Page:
Trehalose: the remarkable “sugar of life”
Trehalose, also known as the “sugar of life” or “resurrection sugar”, is associated with the survival of several organisms that live under extreme environmental conditions.
It is a naturally occurring disaccharide comprised of two molecules of glucose. It is present in a variety of organisms such as bacteria, yeast, fungi, insects, invertebrates animals, and lower and higher plants, which synthesize it as a source of energy and use it to survive from freezing and lack of water.
Trehalose was isolated in the mid-19th century by the French chemist Marcellin Berthelot. Since then, there has been extensive research on the biological and chemical properties of trehalose and its role in living organisms.
Functions of trehalose
One of the most interesting characteristics of trehalose, known as anhydrobiosis, refers to the fact that many living organisms synthesize this unique sugar as a response to prolonged periods of desiccation . The production of large quantities of trehalose may contribute to the survival of the living organism, even when it has lost more than 99% of its water .
Trehalose acts as a protectant for lipid bilayers by maintaining the lipid in a liquid phase during absence of water. Lipid bilayers (or phospholipid bilayer) are thin polar membranes that form a physical barrier between the cell and its environment. They require a degree of hydration to maintain their integrity, otherwise desiccation could result to irreversible damage of the cell .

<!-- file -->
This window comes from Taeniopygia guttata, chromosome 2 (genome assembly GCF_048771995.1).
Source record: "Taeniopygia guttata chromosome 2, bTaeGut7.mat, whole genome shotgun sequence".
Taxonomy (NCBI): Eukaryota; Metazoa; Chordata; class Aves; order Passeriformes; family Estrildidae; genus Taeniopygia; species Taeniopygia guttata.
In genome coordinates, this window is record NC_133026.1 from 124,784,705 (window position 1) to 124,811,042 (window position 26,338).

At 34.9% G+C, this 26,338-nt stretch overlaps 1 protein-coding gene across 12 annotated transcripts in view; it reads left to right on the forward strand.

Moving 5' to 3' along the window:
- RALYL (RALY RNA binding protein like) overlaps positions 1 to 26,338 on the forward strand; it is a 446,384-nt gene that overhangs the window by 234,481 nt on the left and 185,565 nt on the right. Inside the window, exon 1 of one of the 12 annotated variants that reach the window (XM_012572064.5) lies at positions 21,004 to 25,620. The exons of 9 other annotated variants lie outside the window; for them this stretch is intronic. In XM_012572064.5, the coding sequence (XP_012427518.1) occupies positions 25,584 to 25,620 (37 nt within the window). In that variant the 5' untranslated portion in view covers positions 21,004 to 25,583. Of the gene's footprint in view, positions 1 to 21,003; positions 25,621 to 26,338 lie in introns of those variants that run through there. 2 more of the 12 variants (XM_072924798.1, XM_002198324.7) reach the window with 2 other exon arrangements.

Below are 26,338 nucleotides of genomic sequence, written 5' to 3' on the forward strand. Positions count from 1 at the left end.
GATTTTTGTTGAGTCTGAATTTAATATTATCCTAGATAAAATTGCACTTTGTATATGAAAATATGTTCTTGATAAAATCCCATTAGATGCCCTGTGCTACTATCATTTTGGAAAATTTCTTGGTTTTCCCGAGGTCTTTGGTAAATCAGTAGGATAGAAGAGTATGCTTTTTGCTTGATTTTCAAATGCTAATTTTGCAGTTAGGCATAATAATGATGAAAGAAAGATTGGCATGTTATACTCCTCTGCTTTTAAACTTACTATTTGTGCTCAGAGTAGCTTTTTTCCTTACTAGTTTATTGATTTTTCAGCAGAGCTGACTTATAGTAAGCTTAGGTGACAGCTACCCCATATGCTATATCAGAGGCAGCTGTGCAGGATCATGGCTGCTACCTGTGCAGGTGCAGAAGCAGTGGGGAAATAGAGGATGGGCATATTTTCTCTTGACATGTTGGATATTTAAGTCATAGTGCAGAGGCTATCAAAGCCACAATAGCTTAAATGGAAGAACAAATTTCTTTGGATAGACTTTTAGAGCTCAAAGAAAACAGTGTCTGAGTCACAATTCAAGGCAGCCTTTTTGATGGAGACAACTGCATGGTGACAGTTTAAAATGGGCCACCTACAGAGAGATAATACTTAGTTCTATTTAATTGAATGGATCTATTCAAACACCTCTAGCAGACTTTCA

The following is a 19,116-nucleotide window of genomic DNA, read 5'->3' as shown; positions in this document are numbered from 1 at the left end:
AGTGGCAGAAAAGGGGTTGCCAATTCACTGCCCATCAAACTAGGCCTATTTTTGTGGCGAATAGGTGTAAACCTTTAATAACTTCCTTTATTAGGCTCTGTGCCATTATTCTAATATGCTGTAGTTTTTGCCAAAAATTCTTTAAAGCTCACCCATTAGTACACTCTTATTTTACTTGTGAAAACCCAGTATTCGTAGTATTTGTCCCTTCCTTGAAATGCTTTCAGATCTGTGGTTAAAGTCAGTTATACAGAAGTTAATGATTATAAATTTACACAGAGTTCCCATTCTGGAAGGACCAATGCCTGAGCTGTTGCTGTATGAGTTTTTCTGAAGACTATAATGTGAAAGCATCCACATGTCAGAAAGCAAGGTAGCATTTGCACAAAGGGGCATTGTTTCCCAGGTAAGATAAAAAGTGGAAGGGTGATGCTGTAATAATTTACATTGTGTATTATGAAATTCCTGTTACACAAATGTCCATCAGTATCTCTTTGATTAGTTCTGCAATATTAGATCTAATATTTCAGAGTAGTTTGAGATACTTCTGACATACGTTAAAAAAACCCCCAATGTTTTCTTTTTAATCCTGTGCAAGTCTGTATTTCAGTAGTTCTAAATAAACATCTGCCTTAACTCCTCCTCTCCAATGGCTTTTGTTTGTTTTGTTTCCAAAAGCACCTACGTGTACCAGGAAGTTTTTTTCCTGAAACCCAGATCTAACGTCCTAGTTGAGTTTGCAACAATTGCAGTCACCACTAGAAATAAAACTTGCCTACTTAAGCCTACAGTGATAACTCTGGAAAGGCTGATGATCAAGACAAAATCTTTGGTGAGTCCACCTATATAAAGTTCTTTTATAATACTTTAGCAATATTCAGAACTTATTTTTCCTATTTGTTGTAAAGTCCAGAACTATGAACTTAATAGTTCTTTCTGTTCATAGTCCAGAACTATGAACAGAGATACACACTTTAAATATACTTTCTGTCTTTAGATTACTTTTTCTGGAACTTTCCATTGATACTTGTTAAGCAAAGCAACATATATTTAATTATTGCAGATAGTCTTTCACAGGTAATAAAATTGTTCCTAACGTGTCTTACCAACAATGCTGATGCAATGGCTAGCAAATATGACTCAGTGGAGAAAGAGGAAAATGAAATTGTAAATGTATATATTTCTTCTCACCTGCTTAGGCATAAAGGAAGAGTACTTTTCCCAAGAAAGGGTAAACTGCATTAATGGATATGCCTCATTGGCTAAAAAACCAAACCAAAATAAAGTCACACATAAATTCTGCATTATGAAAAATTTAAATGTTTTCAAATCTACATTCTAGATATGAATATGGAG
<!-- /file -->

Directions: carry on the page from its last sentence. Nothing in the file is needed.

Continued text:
Trehalose also protects labile cellular proteins against damage and denaturation caused by desiccation and oxidative stress. The ability of trehalose to stabilize and protect protein molecules has been exploited in biopharmaceutical formulations.
Applications of trehalose
Trehalose is widely used in the food industry, acting as a safe preservative by inhibiting the degradation of carbohydrates, proteins, and fatty acids in foods.
It is also used in cosmetics, functioning as a moisturizer, skin protectant and antioxidant.
Trehalose is a new entry in the pharmaceutical toolbox. It is applied in the biopharmaceutical industry to stabilise proteins, lipids, and carbohydrates, in the preservation of labile protein drugs and the cryopreservation of human cells.
Current studies investigate several other medical applications including the treatment of various neurodegenerative diseases, such as Parkinson, Huntington’s chorea and Alzheimer’s disease.
What we offer
We offer high quality low endotoxin and GMO-free Trehalose dihydrate and Trehalose anhydrous, for pharmaceutical and cosmetic applications, at competitive prices.
- Stick, R., Williams, S., (2010). Carbohydrates: The Essential Molecules of Life. Elsevier Science.
- Stolz, J., Luyckx, & Baudouin, C. (2011). Trehalose: an intriguing disaccharide with potential for medical application in ophthalmology, Clinical Ophthalmology, 577, DOI:10.2147/opth.s18827